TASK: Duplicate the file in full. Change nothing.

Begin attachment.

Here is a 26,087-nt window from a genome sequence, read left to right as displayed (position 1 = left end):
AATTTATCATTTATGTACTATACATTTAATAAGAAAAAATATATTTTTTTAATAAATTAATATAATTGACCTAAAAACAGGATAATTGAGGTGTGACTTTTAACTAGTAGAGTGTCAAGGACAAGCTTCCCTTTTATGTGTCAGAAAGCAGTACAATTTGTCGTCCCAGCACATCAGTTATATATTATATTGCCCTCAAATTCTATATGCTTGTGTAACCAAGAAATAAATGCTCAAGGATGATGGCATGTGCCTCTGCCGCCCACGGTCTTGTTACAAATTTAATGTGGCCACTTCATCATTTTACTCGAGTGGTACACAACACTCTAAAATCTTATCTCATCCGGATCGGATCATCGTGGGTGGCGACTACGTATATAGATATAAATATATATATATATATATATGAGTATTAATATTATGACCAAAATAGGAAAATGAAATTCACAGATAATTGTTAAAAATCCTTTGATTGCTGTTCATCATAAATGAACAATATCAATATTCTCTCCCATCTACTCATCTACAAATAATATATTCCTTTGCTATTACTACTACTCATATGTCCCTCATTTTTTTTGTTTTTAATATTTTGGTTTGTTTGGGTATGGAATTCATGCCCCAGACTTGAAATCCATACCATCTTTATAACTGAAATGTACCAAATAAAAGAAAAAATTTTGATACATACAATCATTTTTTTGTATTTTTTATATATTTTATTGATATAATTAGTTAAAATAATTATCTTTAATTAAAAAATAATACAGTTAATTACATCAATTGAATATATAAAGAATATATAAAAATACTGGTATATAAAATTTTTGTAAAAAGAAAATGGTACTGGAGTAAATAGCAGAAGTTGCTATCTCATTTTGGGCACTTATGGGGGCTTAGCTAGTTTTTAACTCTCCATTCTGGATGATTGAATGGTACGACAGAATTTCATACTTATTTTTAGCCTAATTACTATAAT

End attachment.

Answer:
Here is a 26,087-nt window from a genome sequence, read left to right as displayed (position 1 = left end):
AATTTATCATTTATGTACTATACATTTAATAAGAAAAAATATATTTTTTTAATAAATTAATATAATTGACCTAAAAACAGGATAATTGAGGTGTGACTTTTAACTAGTAGAGTGTCAAGGACAAGCTTCCCTTTTATGTGTCAGAAAGCAGTACAATTTGTCGTCCCAGCACATCAGTTATATATTATATTGCCCTCAAATTCTATATGCTTGTGTAACCAAGAAATAAATGCTCAAGGATGATGGCATGTGCCTCTGCCGCCCACGGTCTTGTTACAAATTTAATGTGGCCACTTCATCATTTTACTCGAGTGGTACACAACACTCTAAAATCTTATCTCATCCGGATCGGATCATCGTGGGTGGCGACTACGTATATAGATATAAATATATATATATATATATATGAGTATTAATATTATGACCAAAATAGGAAAATGAAATTCACAGATAATTGTTAAAAATCCTTTGATTGCTGTTCATCATAAATGAACAATATCAATATTCTCTCCCATCTACTCATCTACAAATAATATATTCCTTTGCTATTACTACTACTCATATGTCCCTCATTTTTTTTGTTTTTAATATTTTGGTTTGTTTGGGTATGGAATTCATGCCCCAGACTTGAAATCCATACCATCTTTATAACTGAAATGTACCAAATAAAAGAAAAAATTTTGATACATACAATCATTTTTTTGTATTTTTTATATATTTTATTGATATAATTAGTTAAAATAATTATCTTTAATTAAAAAATAATACAGTTAATTACATCAATTGAATATATAAAGAATATATAAAAATACTGGTATATAAAATTTTTGTAAAAAGAAAATGGTACTGGAGTAAATAGCAGAAGTTGCTATCTCATTTTGGGCACTTATGGGGGCTTAGCTAGTTTTTAACTCTCCATTCTGGATGATTGAATGGTACGACAGAATTTCATACTTATTTTTAGCCTAATTACTATAAT